On June 8, 1968, James Earl Ray was arrested in London and charged with the assassination of Martin Luther King, Jr., one of America's most prominent civil rights leaders.
In Memphis 1968, King was standing outside on a balcony at Motel Lorraine when he was fatally shot by a sniper bullet.
That same evening, it appeared there was a Remington hunting rifle that was left on the sidewalk one block from the motel.
Over the next several weeks, all points in the investigations led to Ray through eyewitness reports and fingerprints found on the rifle that matched with Ray's.
In May of 1968, a major manhunt was underway to locate Ray; the FBI eventually discovered that Ray had a Canadian passport under a false identity.
When Ray was arrested June 8 in a London airport, he originally wanted to fly to Belgium and then to Rhodesia, which is now known as Zimbabwe. At the time, this country was ruled by an oppressive and internationally condemned white minority government.
Ray appeared in the Memphis court in March 1969 and pleaded guilty to King's murder.
He was sentenced to 99 years in prison. Ray attempted to withdraw his plea three days later, claiming he had been set up and that he was innocent. He said that in 1967, a man named Raoul had found him and recruited him into a gunrunning enterprise.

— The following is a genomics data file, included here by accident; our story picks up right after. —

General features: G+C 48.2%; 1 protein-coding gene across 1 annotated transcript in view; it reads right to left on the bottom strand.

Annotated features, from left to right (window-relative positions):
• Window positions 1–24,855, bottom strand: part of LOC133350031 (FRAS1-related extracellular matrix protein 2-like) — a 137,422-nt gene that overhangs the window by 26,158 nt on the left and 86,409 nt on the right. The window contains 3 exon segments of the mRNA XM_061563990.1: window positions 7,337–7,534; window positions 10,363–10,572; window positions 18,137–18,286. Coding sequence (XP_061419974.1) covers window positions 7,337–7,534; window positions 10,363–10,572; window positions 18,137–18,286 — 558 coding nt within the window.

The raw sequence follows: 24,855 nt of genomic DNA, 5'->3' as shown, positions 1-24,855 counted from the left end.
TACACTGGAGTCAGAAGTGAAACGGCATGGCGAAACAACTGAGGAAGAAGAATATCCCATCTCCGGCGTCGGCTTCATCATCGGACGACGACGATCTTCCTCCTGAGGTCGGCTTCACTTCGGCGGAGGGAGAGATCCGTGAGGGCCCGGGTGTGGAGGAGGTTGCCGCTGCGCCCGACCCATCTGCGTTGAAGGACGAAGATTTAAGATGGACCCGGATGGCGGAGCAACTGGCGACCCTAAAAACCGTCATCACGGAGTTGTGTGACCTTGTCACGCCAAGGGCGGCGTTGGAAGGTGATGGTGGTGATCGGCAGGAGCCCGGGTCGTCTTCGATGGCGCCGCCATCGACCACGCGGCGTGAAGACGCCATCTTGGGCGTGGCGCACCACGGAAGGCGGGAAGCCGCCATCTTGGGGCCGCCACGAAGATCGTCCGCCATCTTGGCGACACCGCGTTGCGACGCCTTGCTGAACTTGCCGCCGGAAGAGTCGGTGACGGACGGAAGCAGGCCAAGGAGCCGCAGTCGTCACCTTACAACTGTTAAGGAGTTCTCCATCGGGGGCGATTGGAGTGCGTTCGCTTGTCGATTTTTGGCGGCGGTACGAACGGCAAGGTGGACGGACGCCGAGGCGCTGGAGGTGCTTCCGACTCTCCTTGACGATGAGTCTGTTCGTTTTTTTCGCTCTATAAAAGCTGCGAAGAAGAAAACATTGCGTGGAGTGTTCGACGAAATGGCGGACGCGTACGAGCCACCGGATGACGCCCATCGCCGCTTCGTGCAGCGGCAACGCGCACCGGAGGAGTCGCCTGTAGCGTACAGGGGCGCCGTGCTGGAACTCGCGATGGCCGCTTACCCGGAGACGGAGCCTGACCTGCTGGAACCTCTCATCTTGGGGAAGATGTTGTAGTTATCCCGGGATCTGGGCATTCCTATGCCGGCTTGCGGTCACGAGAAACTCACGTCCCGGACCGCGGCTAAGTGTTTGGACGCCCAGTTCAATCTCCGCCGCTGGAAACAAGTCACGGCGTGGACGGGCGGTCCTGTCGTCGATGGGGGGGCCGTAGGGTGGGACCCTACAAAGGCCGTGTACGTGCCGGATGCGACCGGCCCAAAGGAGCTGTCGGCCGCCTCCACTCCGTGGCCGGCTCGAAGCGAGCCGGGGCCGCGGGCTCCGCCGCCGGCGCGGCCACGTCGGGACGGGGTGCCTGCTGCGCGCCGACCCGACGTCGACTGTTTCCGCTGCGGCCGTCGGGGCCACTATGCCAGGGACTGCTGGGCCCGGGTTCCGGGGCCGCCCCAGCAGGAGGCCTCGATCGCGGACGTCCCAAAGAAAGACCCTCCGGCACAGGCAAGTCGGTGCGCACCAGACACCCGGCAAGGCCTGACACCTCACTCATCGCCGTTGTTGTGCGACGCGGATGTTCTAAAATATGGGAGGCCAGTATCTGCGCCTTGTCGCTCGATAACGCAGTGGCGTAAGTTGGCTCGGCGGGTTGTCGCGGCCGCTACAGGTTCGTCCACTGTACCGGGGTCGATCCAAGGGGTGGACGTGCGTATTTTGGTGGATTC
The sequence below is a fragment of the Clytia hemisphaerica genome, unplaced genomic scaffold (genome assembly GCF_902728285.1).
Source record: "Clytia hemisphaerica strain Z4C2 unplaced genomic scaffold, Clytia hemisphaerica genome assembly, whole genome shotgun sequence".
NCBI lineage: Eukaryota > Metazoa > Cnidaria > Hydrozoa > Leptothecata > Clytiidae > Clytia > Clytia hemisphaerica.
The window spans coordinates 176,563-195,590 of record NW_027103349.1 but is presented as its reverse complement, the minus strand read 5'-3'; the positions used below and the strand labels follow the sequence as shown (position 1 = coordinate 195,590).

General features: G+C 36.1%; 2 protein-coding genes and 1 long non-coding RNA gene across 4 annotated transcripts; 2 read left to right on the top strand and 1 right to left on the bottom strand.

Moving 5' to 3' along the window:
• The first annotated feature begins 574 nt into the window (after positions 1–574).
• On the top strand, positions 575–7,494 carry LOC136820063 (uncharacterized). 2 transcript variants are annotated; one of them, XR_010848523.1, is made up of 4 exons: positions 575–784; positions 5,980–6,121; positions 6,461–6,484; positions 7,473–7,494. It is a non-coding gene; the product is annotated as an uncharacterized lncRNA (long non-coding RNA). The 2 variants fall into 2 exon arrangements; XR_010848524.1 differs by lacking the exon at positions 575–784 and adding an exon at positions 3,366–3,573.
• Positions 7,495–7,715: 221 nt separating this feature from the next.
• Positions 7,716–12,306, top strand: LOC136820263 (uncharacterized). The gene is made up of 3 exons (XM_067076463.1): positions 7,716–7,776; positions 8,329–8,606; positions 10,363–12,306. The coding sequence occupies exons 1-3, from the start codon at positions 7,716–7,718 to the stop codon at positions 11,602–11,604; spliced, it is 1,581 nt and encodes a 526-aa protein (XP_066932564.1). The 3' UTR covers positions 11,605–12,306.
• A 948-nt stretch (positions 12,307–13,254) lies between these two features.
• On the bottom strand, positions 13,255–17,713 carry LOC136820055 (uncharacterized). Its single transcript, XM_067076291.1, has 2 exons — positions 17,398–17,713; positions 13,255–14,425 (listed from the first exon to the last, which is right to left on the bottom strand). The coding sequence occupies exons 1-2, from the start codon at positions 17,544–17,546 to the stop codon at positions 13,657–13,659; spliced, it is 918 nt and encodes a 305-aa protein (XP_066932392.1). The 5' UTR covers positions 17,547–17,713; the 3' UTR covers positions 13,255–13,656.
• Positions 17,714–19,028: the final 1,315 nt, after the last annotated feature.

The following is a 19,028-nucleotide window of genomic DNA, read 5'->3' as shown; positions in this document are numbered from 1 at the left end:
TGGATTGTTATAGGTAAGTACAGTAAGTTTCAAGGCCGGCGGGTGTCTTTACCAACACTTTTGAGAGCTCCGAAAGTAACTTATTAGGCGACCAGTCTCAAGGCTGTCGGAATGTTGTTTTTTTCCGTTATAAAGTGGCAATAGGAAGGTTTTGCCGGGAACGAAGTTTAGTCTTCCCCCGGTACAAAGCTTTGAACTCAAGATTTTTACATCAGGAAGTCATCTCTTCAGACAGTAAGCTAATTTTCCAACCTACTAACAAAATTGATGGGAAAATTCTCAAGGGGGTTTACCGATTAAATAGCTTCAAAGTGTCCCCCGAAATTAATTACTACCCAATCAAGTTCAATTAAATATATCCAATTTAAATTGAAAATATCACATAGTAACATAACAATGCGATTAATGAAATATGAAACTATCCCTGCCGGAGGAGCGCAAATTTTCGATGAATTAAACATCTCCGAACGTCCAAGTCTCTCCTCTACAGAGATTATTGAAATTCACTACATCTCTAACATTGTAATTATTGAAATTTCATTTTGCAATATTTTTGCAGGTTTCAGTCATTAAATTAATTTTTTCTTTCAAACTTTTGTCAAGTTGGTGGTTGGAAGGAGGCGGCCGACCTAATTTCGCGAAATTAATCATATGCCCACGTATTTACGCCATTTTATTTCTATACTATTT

But, Ray eventually realized the next year that there was nothing he could do about getting out of the assassination charge, so he fled for Canada. The court denied his motion and many other requests for a trail during the next 29 years.
As years passed, the U.S. Justice Department, district attorney's office and the House Select Committee on Assassinations reexamined the murder case. All their findings ended with the same conclusion: that Ray killed King. There was also no evidence to prove that a conspiracy might have existed. Government officials concluded that Ray's motive for killing King was hatred. Ray was an outspoken racist who told his family and friends of his intent to kill King. Ray died in 1998.